Sometime last year I was contacted over the Internet by a Japanese filmmaker named Mile Nagaoka. He asked me whether or not I would be interested in participating in a two-week-long forest caravan that travelled in and around a part of rural Japan, with the objective of documenting daily life of people living in close proximity to the forest and nature. It was really silly of me because I almost let this opportunity slip away from me due to some big miscommunication, but fortunately I had the opportunity to take part in one important segment of the project.
Other filmmakers from around the world, such as New Zealand cinematographer Ben Ruffell and New York-based Singaporean filmmaker/photographer Kirsten Tan. They were involved in different legs of the project documenting Kamiyama and Okinawa, respectively. For me, I was part of the team – along with Mile and his camera assistant cum editor Taigo Kawaguchi – that documented Kakinoki and Hikimi in Shimane. I remember the Immigration Officer at Haneda Airport looking a little surprised when I answered “Shimane” in response to his question about where I was headed for my film shoot. It was about as rural as rural gets in Japan.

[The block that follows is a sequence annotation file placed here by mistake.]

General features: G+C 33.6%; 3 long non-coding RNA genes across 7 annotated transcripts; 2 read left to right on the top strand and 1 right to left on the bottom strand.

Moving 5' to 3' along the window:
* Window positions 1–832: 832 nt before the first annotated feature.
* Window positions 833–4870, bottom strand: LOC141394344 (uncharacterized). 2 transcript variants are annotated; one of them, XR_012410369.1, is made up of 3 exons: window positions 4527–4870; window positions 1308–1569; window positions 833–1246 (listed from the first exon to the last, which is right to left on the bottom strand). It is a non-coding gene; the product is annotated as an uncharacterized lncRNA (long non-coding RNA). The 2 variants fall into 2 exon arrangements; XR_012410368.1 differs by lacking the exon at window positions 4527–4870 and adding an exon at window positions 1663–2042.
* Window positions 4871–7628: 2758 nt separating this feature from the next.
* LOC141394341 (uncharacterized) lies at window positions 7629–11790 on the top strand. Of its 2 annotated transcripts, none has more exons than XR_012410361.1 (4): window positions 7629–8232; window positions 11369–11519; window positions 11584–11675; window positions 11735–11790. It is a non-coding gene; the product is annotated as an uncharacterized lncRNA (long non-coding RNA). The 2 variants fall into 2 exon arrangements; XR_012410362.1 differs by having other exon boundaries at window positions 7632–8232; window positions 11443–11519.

The weather was really great, and I had a great time except for the one moment when I dropped by 200mm lens. It’s all fixed and as good as new now, so I’ve gotten over it. But I could definitely have done without the Onsen experience. Japan is a beautifully quirky place.